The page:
A mother’s perspective on the war
A few years ago, when the movie “Black Hawk Down” premiered, I asked my son, Ben, to take me to see it. He had read the book and had already seen the movie, giving both rave reviews.
At first I wasn’t sure if I wanted to watch the film while sitting beside him, knowing full well what my emotional reaction would be to what we already knew was a tragically true story. But like all parents, I wanted to support what interested my child. And, admittedly, I was hoping to have an opportunity to talk with him afterwards, offering him another perspective on military conflict – a mother’s perspective.
As we sat there in the movie theater, I had difficulty following along with my usual critical detachment. Those fresh-faced young men wearing Army fatigues and neat military haircuts reminded me of my son. And unlike the usual war films depicting self-assured heroes charging into the maw of death with gut-wrenching courage, these soldiers were young, brash and painfully unsure of themselves.
Just boys. Like my son, Ben, who would be going to Egypt soon for another military deployment.
While watching the tragic story in Somalia unfold on the 40-foot cinema screen and surround sound, my mind flashed on memories of Ben growing up:
His fascination with Mattel’s GI Joe that resulted in a collection of more than 30 action figures that he knew by heart – each “soldier’s” name, rank and weaponry assignment.
The many evenings our family watched episodes of M.A.S.H., laughing at the crazy antics of Hawkeye Pierce and Radar O’Reilly. Ben- too young to understand the black humor and social commentary on war – enjoyed his parents’ laughter.
A 5-year-old Ben wearing the cowboy outfit he wanted for his birthday – complete with hat, fringed chaps and vest, lead-and-chrome-plated six-shooter with leather holster, wearing a tin sheriff’s badge. He wore that Wild West uniform every day for a month, playing the hero fighting imaginary “bad guys.”
And then there was Ben’s Star Wars era, defender of Good against Evil on a galactic scale.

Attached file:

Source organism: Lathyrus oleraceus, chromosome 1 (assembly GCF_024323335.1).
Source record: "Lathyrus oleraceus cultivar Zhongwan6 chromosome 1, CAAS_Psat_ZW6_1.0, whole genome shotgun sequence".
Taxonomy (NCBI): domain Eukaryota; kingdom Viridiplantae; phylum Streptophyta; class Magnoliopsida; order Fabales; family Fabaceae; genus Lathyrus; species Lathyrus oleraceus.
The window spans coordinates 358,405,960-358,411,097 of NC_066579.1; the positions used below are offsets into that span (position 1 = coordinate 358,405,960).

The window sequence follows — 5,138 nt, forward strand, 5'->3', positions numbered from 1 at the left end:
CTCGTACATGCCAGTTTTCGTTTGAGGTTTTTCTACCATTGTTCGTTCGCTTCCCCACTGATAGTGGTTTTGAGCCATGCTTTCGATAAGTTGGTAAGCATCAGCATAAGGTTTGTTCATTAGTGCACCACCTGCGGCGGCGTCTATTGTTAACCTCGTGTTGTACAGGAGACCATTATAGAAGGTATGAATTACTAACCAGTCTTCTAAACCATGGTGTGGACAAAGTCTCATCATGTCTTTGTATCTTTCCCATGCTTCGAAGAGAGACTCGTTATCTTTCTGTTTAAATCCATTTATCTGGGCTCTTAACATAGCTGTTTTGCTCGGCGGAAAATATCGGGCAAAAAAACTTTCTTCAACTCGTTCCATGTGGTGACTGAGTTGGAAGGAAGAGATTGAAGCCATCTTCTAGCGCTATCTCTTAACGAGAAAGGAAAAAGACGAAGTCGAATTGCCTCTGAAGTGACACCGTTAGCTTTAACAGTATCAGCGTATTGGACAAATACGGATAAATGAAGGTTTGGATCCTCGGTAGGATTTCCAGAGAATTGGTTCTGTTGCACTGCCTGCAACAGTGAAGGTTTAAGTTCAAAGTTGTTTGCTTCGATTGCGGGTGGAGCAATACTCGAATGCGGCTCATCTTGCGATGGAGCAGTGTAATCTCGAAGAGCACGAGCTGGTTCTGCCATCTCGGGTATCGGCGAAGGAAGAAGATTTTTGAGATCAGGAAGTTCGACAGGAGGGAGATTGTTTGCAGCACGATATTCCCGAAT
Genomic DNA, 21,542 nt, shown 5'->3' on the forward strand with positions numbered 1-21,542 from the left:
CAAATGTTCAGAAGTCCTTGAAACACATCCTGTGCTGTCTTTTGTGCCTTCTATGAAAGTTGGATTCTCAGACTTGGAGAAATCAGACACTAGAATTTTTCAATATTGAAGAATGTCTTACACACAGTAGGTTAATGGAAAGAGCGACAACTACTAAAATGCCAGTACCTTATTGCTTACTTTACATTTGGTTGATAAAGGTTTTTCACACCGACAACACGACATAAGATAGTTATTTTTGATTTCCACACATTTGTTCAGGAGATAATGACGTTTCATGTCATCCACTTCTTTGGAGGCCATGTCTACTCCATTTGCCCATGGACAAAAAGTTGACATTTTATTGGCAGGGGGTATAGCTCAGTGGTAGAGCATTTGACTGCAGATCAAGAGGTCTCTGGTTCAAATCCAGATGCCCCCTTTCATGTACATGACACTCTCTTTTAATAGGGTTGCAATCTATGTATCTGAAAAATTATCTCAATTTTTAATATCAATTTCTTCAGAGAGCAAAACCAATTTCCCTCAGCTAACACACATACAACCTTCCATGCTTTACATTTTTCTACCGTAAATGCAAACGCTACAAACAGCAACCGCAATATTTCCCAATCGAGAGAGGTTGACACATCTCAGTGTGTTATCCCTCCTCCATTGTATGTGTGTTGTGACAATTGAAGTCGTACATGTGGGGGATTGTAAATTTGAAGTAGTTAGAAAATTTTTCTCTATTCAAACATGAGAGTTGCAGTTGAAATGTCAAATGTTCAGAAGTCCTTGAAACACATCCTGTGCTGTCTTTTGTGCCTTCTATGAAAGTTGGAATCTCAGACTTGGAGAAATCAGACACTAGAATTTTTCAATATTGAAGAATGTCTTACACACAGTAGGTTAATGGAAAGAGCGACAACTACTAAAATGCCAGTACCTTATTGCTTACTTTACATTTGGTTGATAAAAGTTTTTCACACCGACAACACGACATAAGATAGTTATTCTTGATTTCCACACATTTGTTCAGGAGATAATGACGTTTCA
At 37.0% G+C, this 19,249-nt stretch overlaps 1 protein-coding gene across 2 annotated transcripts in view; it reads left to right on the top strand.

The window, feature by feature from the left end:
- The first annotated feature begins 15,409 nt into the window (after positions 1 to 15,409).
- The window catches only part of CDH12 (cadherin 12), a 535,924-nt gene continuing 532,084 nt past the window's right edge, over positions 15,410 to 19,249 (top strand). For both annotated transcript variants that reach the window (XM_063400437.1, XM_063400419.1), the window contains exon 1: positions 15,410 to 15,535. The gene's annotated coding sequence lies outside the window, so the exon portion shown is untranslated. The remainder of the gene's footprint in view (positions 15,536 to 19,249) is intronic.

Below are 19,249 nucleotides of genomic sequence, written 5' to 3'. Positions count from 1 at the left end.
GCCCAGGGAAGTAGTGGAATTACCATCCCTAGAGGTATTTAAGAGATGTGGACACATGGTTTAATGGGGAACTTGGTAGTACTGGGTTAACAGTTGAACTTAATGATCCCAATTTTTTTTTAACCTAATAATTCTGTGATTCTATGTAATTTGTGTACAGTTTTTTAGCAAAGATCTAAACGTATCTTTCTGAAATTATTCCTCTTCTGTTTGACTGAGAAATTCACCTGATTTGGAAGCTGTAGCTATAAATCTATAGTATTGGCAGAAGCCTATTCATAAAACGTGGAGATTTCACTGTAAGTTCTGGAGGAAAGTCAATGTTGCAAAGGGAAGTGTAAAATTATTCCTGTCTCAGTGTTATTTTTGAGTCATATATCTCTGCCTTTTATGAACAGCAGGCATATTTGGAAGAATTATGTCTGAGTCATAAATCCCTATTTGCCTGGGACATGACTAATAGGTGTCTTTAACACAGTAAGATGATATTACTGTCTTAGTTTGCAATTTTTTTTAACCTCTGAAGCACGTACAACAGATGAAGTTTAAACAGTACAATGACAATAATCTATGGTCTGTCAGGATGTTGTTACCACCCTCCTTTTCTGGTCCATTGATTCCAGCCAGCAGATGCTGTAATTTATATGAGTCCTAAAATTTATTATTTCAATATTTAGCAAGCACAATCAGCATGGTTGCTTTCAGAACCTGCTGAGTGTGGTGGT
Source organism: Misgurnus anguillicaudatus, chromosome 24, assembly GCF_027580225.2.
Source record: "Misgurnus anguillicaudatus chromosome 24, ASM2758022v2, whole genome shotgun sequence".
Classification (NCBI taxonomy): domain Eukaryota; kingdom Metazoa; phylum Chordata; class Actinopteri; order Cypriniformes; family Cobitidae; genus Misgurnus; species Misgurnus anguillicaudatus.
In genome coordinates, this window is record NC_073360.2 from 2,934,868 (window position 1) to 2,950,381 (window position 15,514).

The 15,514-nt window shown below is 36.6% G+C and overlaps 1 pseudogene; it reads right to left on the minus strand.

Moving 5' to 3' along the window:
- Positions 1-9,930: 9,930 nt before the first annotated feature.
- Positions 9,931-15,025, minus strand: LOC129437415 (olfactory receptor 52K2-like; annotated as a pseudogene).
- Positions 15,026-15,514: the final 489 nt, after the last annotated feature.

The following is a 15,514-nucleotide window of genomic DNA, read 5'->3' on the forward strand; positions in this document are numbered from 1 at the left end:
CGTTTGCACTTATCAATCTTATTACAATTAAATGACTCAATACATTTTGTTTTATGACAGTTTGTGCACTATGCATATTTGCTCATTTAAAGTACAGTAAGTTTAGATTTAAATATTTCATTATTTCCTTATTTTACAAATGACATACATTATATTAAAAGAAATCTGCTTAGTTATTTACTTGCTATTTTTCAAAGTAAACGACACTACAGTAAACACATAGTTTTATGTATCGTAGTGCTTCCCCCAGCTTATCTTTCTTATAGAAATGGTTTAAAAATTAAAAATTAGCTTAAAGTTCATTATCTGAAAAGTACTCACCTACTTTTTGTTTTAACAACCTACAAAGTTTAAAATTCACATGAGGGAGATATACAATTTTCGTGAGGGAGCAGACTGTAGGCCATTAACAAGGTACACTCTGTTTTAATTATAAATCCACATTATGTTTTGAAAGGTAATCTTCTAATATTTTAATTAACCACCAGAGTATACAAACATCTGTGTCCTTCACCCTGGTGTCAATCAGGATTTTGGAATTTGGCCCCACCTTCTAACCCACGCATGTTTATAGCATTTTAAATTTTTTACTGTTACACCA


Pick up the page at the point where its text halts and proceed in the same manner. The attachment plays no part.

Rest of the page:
As I sat in the movie theater, watching those young actors pretending to be the real-life soldiers, it was easy for me to see a playful little boy, filled with imagination, in all of them. And it was easy for me to imagine the aching fear in the hearts of all mothers as they hand their children over to serve our country in military duty.
I was able to brush aside my unshed tears of fear for my own son – after all, the U.S. wasn’t at war at the time of “Black Hawk Down,” the movie.
But now our country is poised to go to war. At any moment, my son could be called up to face extreme danger. And I know what every parent of a soldier deployed to the Gulf is feeling at this very moment.
My prayers of comfort and support will be with every one of them.
Ironically, however, I also support the anti-war protesters, because I believe it’s critically important that the feet of the politicians, who’ll send my son into harm’s way, be held to the fire, making certain every soldier’s life will not be lost to anything less than a heroic cause. And as the mother of a son in military service, I need to know that every American soldier who answers the call of duty issued by our country’s leaders be seen as a hero in the world’s eyes, as well.
You see, from this mother’s perspective, my son will always be a “little boy” hero fighting imaginary bad guys with his tin badge courage – doing the right thing.
Debra Pardee lives in Grass Valley and is the copy desk chief of The Union.
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